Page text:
Battle of Billington

Here is Billington Moor, which includes that rather steep hill called the Nab which overlooks Whalley. This is a very pleasant village with house prices to match, though it was probably the site a bloody battle in the year 798.

Simeon of Durham describes the battle site as Billingahoth at Walalege, the Anglo-Saxon Chronicle merely stating it was near Hwaelleage. Hwaelleage and Walalege are certainly both Whalley, and Billangahoth (‘Hill of the Billings’) is likely Billington, a village close by, and the large hill in whose shadow it sits. There is an alternative site suggested by Historic England as being near Stonyhurst at Bullasey Ford, where there is a tumulus, but I think this less likely. As one army marched down the Roman road from York (which may have taken them past the site of our chapel), the other army would have been waiting for them on the raised ground of Whalley Nab, from which they would have had the advantage. So who was fighting whom?


Image by Gary Chambers from Pixabay 

It was fought between King Eardwulf of Northumbria and a Saxon chief called Wada. ‘Lancashire’ was part of Northumbria back then, and Ealdorman (‘earl’) Wada I suspect was based nearby at Waddington or Waddow Hall near Clitheroe. Eardwulf won the day, and Wadda was defeated, fleeing south to the kingdom of Mercia, beyond the Mersey river. Why did Wadda fight against his king? Because he did not recognise him as such. Eardwulf had deposed the previous king, Osbald, to whom Wadda may have sworn his allegiance. Osbald wasn’t a terribly pleasant individual, with Alcuin, Bishop of York, writing to him thus:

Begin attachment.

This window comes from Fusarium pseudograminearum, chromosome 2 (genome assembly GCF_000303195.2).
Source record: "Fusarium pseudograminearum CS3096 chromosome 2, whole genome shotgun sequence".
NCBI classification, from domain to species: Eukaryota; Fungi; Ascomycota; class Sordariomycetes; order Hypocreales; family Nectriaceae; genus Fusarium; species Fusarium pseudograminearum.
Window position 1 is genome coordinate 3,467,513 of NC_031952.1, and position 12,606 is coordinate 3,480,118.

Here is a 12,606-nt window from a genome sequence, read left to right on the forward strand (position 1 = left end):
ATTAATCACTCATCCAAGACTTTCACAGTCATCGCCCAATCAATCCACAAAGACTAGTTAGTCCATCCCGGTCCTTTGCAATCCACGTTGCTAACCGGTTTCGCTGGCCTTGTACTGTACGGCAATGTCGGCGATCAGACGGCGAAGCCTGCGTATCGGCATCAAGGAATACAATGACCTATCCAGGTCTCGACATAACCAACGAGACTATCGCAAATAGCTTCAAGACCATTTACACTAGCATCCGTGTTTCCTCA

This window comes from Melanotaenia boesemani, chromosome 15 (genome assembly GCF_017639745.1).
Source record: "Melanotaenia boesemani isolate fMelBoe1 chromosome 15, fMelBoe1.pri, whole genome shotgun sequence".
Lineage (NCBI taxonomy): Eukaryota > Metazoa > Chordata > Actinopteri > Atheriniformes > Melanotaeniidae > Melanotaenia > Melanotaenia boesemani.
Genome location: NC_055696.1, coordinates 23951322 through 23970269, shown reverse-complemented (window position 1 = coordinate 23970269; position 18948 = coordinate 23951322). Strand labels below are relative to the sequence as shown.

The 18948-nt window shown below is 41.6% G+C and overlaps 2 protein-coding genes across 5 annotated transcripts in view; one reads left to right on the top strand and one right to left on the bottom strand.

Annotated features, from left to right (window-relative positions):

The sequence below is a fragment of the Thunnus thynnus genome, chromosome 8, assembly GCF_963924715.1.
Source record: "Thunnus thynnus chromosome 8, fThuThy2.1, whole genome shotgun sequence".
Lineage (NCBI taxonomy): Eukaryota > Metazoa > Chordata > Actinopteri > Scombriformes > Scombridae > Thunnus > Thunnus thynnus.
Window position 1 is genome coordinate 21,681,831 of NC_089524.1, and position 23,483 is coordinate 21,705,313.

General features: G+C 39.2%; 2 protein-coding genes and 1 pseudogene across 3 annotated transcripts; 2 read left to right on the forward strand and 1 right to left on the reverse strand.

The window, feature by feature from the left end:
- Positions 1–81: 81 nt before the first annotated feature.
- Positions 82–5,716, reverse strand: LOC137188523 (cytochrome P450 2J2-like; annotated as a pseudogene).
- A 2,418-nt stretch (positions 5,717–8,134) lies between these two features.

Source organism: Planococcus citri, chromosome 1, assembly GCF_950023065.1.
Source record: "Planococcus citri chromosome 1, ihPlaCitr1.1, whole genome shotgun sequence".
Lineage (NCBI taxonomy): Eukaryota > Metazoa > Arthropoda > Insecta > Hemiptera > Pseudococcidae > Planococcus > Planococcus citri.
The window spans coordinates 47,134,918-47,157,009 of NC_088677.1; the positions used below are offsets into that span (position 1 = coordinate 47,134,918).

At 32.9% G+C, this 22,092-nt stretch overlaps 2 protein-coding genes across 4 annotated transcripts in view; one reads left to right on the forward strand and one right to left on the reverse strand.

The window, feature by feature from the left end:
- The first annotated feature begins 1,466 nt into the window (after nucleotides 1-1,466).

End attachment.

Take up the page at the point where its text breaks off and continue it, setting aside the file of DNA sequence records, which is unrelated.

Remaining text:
I am disappointed in you for not taking my advice. I urged you in my letter that you should give up this way of life. Do not add sin to sin by ruining your country and shedding blood. Think how much blood of emperors, princes, and people has been shed through you and your clan.

It was Osbald who gave his name to Osbaldeston, another Ribble Valley village towards Blackburn. It sounds like Eardwulf had done Northumbria a favour by replacing bloody Osbald, though Wadda perhaps begged to differ.

We know little of the battle, other than Wadda’s defeat, and the death of another notable, one Alric son of Herbert. It took place on 2nd April, but as most Saxons then spent their time killing each other instead of writing things down, the whole affair will always be draped in mystery. That hill, once wet with blood and strewn with corpses, is now a peaceful and beautiful place. The shield walls, the spears, the Old English war cries, are all long forgotten. Bishop Alcuin’s observation of Osbert applies not just that dark age, but to all times and locations:

“Think how much blood of emperors, princes, and people has been shed”.

It makes little difference to us now who won that battle. Northumbria is just another county, its line of kings long gone. Many of us similarly spend our lives fighting for things which do not ultimately matter. Moderns may not arm their tenants and oath men, but we too will jostle and fight to increase wealth, prestige or fame. James asks in 4:14:

For what is your life? It is even a vapour, that appeareth for a little time, and then vanisheth away.

1200 years ago, Billington Moor was the talk of all Englalond, but now it is forgotten, overlooked and neglected. So too your desires, wants, battles and achievements. Only Christ and our works for Him will be remembered and celebrated.